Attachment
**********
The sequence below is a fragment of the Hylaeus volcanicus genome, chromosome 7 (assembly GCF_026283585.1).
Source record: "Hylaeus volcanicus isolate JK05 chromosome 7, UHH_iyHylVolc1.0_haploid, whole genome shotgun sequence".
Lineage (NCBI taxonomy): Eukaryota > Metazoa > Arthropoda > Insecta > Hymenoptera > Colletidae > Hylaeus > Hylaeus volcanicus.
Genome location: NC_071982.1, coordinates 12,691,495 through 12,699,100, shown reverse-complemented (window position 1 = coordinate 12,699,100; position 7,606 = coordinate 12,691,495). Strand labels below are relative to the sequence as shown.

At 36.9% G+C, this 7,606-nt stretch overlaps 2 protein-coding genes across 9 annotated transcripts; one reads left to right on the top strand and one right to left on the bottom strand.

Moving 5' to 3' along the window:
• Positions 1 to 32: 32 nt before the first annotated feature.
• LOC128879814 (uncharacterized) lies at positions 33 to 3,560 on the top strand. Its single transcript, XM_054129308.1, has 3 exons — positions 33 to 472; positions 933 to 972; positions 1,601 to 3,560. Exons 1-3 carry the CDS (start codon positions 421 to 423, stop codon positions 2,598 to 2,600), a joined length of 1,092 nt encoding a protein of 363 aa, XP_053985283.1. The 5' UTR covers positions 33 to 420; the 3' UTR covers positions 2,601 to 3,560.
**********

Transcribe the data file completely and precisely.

The sequence below is a fragment of the Hylaeus volcanicus genome, chromosome 7 (assembly GCF_026283585.1).
Source record: "Hylaeus volcanicus isolate JK05 chromosome 7, UHH_iyHylVolc1.0_haploid, whole genome shotgun sequence".
Lineage (NCBI taxonomy): Eukaryota > Metazoa > Arthropoda > Insecta > Hymenoptera > Colletidae > Hylaeus > Hylaeus volcanicus.
Genome location: NC_071982.1, coordinates 12,691,495 through 12,699,100, shown reverse-complemented (window position 1 = coordinate 12,699,100; position 7,606 = coordinate 12,691,495). Strand labels below are relative to the sequence as shown.

At 36.9% G+C, this 7,606-nt stretch overlaps 2 protein-coding genes across 9 annotated transcripts; one reads left to right on the top strand and one right to left on the bottom strand.

Moving 5' to 3' along the window:
• Positions 1 to 32: 32 nt before the first annotated feature.
• LOC128879814 (uncharacterized) lies at positions 33 to 3,560 on the top strand. Its single transcript, XM_054129308.1, has 3 exons — positions 33 to 472; positions 933 to 972; positions 1,601 to 3,560. Exons 1-3 carry the CDS (start codon positions 421 to 423, stop codon positions 2,598 to 2,600), a joined length of 1,092 nt encoding a protein of 363 aa, XP_053985283.1. The 5' UTR covers positions 33 to 420; the 3' UTR covers positions 2,601 to 3,560.